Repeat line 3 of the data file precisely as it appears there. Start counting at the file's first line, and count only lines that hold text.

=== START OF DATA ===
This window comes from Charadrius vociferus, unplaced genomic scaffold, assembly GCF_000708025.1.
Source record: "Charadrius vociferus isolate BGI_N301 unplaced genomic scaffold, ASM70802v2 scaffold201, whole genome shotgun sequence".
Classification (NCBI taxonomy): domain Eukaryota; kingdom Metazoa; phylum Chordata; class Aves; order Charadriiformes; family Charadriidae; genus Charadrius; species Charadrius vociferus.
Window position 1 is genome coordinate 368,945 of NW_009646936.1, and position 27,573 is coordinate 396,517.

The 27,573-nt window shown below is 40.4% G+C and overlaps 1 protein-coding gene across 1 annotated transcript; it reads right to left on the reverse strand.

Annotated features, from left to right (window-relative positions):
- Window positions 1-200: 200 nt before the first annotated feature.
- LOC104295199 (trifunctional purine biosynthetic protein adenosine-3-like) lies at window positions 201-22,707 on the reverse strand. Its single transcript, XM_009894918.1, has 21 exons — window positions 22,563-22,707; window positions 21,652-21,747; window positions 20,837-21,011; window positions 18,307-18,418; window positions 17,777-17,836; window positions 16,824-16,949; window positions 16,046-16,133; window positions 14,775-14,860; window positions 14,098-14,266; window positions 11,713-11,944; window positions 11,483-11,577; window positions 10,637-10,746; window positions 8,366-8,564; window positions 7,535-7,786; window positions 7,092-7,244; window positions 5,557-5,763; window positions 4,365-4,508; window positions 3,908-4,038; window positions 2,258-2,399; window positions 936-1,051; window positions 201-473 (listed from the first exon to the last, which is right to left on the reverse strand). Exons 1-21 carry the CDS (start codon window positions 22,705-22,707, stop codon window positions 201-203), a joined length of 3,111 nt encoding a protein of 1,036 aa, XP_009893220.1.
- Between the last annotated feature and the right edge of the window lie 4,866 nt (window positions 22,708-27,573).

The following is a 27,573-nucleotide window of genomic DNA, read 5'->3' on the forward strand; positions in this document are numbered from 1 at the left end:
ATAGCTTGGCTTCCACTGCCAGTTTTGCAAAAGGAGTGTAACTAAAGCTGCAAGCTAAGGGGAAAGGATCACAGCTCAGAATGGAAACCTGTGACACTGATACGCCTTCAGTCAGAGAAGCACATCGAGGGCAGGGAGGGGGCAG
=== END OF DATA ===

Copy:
Classification (NCBI taxonomy): domain Eukaryota; kingdom Metazoa; phylum Chordata; class Aves; order Charadriiformes; family Charadriidae; genus Charadrius; species Charadrius vociferus.